According to reports, the British financial regulatory body may be preparing to regulate the Bitcoin trading market as gambling.
The speculations that betting on Bitcoin trading could be soon made illegal started after emerging reports that the Financial Conduct Authority (FCA) is proposing a blanket ban on crypto-derivatives sale to retail investors. According to The Economist, a consultation on the issue closed on October 3rd, and the final decision of the regulator is expected to be unveiled in early 2020.
So-called cryptocurrencies, or crypto-derivative products, which offer various features and options to traders, have become increasingly popular over the past few years. The research firm Chainalysis reported that over 23 billion have been traded so far in 2019, and the figures are constantly rising. However, there have been some outbursts in the market which have made cryptocurrencies a centrepiece of regulator’s attention across the world.
That is exactly why the Japanese Government has been considering to impose stricter registration requirements, and Hong Kong has suspended the access of retail investors to crypto funds. Most European countries have imposed strict regulation of cryptocurrencies, and now, the FCA is rumoured to be preparing a blanket ban proposal to stop the sale of crypto-derivatives to retail investors.
Cryptocurrencies’ Volatility Causes Gambling-Related Criticism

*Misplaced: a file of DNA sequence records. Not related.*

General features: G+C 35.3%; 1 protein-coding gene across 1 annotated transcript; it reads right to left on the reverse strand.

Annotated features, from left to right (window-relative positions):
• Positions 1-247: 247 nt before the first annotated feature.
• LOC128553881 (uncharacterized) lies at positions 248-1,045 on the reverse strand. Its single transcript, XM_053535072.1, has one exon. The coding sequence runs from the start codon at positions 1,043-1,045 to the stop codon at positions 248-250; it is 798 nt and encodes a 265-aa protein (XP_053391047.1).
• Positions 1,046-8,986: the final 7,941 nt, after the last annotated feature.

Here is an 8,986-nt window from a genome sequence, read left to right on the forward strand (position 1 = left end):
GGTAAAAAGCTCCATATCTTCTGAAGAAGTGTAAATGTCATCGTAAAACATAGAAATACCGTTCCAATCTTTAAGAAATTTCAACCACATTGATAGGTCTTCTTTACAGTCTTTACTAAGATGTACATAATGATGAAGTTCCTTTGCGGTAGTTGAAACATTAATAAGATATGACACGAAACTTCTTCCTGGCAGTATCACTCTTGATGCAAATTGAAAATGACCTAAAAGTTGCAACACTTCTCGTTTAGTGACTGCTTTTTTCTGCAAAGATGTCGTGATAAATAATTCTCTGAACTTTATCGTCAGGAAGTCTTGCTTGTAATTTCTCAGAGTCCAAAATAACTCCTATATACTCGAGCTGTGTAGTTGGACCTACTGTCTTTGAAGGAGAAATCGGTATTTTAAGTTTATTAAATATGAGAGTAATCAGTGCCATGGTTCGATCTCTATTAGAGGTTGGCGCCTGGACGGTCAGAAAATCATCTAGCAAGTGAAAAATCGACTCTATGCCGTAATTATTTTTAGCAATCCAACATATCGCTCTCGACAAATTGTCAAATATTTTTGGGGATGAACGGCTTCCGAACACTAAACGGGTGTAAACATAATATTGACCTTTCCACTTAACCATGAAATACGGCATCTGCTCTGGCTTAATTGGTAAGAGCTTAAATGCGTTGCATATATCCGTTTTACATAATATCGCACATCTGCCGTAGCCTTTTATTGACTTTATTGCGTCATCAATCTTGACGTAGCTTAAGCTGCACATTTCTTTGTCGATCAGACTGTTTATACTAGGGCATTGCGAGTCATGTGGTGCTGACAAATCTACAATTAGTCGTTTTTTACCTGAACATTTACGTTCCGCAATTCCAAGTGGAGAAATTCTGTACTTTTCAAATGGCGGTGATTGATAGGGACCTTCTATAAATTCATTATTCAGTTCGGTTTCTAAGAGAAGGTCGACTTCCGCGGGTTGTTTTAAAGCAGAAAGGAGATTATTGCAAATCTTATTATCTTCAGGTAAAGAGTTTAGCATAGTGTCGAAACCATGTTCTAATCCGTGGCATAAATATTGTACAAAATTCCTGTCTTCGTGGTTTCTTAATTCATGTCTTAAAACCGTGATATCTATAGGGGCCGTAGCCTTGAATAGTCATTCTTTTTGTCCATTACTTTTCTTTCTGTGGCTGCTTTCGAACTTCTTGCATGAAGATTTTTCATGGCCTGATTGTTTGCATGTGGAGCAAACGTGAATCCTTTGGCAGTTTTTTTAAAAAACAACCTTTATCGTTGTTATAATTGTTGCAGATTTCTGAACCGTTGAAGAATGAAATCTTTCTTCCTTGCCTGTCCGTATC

An interesting fact worth sharing is that importers often use the purchase of crypto-derivatives as a way to defend themselves against sharp declines in their domestic currency. However, cryptocurrencies, unlike traditional currencies, are not legally treated as money since they have no store of value. They are also rarely used as a unit of account and despite their rising popularity, cryptocurrencies are still not widely accepted. Also, as the FCA has explained, in case of trading crypto-derivatives, customers cannot claim they are for hedging purposes.
All this is a pretty good explanation of the reason why most cryptocurrencies are currently traded as investment products. In addition, the assets which most such derivatives track are hard to value, and their prices are usually different in the different crypto-exchanges. Cryptocurrencies are also much more volatile even in comparison to risky physical commodities. To some extent, it is exactly the volatility of cryptocurrencies which has brought them a lot of criticism and why they have been described as a form of gambling.
According to estimates of the financial regulator of the UK, the total losses generated by British investors on cryptocurrencies from the middle of 2017 to the end of 2018 amounted to £371 million. Apart from that, two other features offered by crypto-derivatives could cause serious problems, the FCA believes – high trading costs and leverage. In the regulator’s opinion, a ban on the activities, which may be regulated as illegal gambling, could reduce consumer losses by up to £234 million on an annual basis.
Some industry insiders, however, disagree with the FCA. According to proponents of the practice, cryptocurrencies are no riskier than other derivatives, and a ban could push consumers towards making investments in unregulated crypto-derivatives.